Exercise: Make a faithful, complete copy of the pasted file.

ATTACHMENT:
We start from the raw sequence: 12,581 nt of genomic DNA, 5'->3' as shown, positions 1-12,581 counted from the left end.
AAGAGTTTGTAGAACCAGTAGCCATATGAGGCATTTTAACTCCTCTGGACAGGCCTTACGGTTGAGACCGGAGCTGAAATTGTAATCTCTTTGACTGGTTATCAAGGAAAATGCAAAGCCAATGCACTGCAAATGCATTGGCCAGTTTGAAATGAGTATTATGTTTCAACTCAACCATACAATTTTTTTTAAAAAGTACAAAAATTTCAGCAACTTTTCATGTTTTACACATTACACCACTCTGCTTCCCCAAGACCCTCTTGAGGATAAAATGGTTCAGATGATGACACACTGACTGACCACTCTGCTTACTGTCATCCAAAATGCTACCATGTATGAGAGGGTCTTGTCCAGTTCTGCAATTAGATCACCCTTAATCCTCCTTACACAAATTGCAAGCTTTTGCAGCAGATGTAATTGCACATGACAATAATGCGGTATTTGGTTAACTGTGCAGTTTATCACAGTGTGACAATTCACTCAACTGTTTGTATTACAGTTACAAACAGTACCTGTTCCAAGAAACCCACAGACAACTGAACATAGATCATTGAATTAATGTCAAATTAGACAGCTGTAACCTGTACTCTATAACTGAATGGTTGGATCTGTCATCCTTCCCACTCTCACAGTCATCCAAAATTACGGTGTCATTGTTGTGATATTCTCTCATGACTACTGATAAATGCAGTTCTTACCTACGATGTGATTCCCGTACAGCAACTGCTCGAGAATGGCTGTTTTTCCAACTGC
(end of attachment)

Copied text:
We start from the raw sequence: 12,581 nt of genomic DNA, 5'->3' as shown, positions 1-12,581 counted from the left end.
AAGAGTTTGTAGAACCAGTAGCCATATGAGGCATTTTAACTCCTCTGGACAGGCCTTACGGTTGAGACCGGAGCTGAAATTGTAATCTCTTTGACTGGTTATCAAGGAAAATGCAAAGCCAATGCACTGCAAATGCATTGGCCAGTTTGAAATGAGTATTATGTTTCAACTCAACCATACAATTTTTTTTAAAAAGTACAAAAATTTCAGCAACTTTTCATGTTTTACACATTACACCACTCTGCTTCCCCAAGACCCTCTTGAGGATAAAATGGTTCAGATGATGACACACTGACTGACCACTCTGCTTACTGTCATCCAAAATGCTACCATGTATGAGAGGGTCTTGTCCAGTTCTGCAATTAGATCACCCTTAATCCTCCTTACACAAATTGCAAGCTTTTGCAGCAGATGTAATTGCACATGACAATAATGCGGTATTTGGTTAACTGTGCAGTTTATCACAGTGTGACAATTCACTCAACTGTTTGTATTACAGTTACAAACAGTACCTGTTCCAAGAAACCCACAGACAACTGAACATAGATCATTGAATTAATGTCAAATTAGACAGCTGTAACCTGTACTCTATAACTGAATGGTTGGATCTGTCATCCTTCCCACTCTCACAGTCATCCAAAATTACGGTGTCATTGTTGTGATATTCTCTCATGACTACTGATAAATGCAGTTCTTACCTACGATGTGATTCCCGTACAGCAACTGCTCGAGAATGGCTGTTTTTCCAACTGC